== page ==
5 Ways to Have Maple Syrup for Dinner
Like breakfast foods for dinner, some things may sound wrong but are just so right. The same can be said for maple syrup in savory dishes. Working on Maple has had Quirk HQ slathering the sweet stuff on tons of dishes we never thought to maple-fy before. And thanks to author Katie Webster's recipes, the results were as one might put it, suh-weeet! So in honor of the book's on-sale day, here’s what Katie’s recipes has taught us about having maple syrup for dinner! (As regaled by publicist extraordinaire Val Howlett.)
Coat Your Carrots
Katie Webster calls her Maple Glazed Carrots recipe “classic,” though I’d never heard of carrots being made that way. But then I googled it, and apparently simmering your carrots in a mix of butter, syrup, and other sweet flavorings is, in fact, a Thing. Like a firmer, more colorful sweet potato side dish. Not sold yet? Maple’s recipe also involves shallots and cinnamon.
Stir It in Your Soup.
Ever drop a dollop of sour cream into your soup bowl? But what do you add to soups that are sweeter, more creamy? Maple’s Carrot Ginger Soup with Maple Yogurt recipe
introduces the brilliant solution of mixing plain Greek yogurt with maple syrup. It’s a perfect addition to soup that combines sweetness and bite.
Spike Your Chili.
Think of all the flavors of chili–chili powder, paprika, chipotle. Now think about maple enhancing those flavors. Excuse me for a minute while I mmmm. Maple often pairs syrup with poultry—its chili recipe calls for turkey as the meat base, with ⅓ cup of maple syrup mixed in with beans and tomatoes during the last step.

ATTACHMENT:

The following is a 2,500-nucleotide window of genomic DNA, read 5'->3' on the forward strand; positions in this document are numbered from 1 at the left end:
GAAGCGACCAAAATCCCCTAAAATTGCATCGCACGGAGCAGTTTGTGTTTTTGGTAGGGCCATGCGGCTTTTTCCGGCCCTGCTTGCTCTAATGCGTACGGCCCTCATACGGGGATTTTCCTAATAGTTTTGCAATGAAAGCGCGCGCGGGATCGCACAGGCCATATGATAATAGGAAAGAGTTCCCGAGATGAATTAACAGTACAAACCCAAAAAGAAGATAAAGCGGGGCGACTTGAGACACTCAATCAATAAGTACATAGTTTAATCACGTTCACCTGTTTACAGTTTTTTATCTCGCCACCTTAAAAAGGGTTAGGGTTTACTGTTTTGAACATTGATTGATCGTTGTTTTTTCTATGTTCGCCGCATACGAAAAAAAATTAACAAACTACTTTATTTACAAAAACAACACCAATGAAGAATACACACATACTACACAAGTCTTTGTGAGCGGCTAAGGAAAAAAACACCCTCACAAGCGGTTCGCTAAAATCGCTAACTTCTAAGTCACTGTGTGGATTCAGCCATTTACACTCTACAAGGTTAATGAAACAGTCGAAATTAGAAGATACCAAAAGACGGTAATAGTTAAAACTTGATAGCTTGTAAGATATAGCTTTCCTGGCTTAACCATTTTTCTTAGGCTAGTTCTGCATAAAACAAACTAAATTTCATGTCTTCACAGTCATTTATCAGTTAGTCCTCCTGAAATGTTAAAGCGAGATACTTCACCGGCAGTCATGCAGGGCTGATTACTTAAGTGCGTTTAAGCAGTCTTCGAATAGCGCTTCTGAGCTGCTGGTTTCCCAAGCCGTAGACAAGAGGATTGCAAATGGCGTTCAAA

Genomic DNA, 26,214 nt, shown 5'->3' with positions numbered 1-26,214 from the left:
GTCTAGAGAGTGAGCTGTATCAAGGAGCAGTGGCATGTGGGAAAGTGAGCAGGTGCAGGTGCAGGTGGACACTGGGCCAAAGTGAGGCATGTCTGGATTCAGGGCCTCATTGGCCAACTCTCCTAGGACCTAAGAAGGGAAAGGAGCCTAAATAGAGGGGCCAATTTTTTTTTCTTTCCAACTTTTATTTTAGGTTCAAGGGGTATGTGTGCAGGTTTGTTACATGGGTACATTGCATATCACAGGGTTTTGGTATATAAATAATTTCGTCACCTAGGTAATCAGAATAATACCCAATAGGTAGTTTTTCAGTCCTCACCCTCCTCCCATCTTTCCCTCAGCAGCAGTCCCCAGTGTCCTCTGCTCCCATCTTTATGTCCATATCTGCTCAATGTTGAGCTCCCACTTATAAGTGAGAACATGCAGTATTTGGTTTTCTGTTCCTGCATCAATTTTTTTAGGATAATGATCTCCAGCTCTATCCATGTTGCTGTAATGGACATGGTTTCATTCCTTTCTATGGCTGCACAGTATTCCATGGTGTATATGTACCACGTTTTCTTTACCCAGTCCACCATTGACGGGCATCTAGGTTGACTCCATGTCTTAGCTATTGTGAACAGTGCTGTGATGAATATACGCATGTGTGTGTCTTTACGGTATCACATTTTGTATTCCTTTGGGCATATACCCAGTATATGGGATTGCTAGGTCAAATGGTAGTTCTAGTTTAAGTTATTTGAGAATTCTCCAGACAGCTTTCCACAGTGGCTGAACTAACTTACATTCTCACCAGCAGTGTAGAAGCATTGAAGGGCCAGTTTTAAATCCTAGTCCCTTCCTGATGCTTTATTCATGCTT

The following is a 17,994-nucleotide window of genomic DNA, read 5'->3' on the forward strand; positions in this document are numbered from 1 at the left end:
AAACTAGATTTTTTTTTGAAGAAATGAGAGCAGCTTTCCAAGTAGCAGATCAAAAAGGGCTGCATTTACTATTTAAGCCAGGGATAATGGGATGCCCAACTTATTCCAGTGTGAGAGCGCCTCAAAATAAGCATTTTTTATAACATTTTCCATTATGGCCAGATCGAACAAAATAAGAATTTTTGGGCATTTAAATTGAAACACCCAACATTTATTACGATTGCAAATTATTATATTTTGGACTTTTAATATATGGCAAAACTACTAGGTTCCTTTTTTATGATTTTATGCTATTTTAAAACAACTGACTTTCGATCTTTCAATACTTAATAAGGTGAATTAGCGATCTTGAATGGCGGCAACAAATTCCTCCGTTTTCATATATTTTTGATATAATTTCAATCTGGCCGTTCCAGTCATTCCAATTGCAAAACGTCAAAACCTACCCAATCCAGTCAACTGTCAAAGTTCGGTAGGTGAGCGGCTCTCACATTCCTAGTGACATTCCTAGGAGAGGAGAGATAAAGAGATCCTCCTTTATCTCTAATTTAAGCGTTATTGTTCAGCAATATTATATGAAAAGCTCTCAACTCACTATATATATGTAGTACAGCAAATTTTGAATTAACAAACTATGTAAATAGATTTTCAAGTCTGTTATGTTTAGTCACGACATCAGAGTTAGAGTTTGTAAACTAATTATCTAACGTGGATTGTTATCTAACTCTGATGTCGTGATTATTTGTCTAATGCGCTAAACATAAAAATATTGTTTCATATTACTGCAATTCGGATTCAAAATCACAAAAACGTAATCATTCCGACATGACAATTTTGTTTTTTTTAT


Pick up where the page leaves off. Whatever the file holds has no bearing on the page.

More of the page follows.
Drizzle It On Your Pizza.
This is one of those things that I would never have thought of, but now that I've read about it, makes all the sense in the universe. Maple syrup demands to be drizzled. And maple with cheese is like a honey-cheese pairing, only more New England. In Maple's Caramelized Onion Pizza recipe, Katie writes, “The syrup adds a lovely balance to the salty cheese.” I bet it does, Katie. I want it now.
Cook it Slow
In a slow cooker, just a quarter-cup of syrup goes a long way. A slow cooker gives maple lots of time to flavor soup or broth. I learned this from Maple’s Slow Cooker Chicken Thigh Hot Pot recipe, which looks like it’s lifted from your dream restaurant.
Have you tried using maple syrup for dinner yet? Let us know at @QuirkBooks!
(All photo credits: Katie Webster)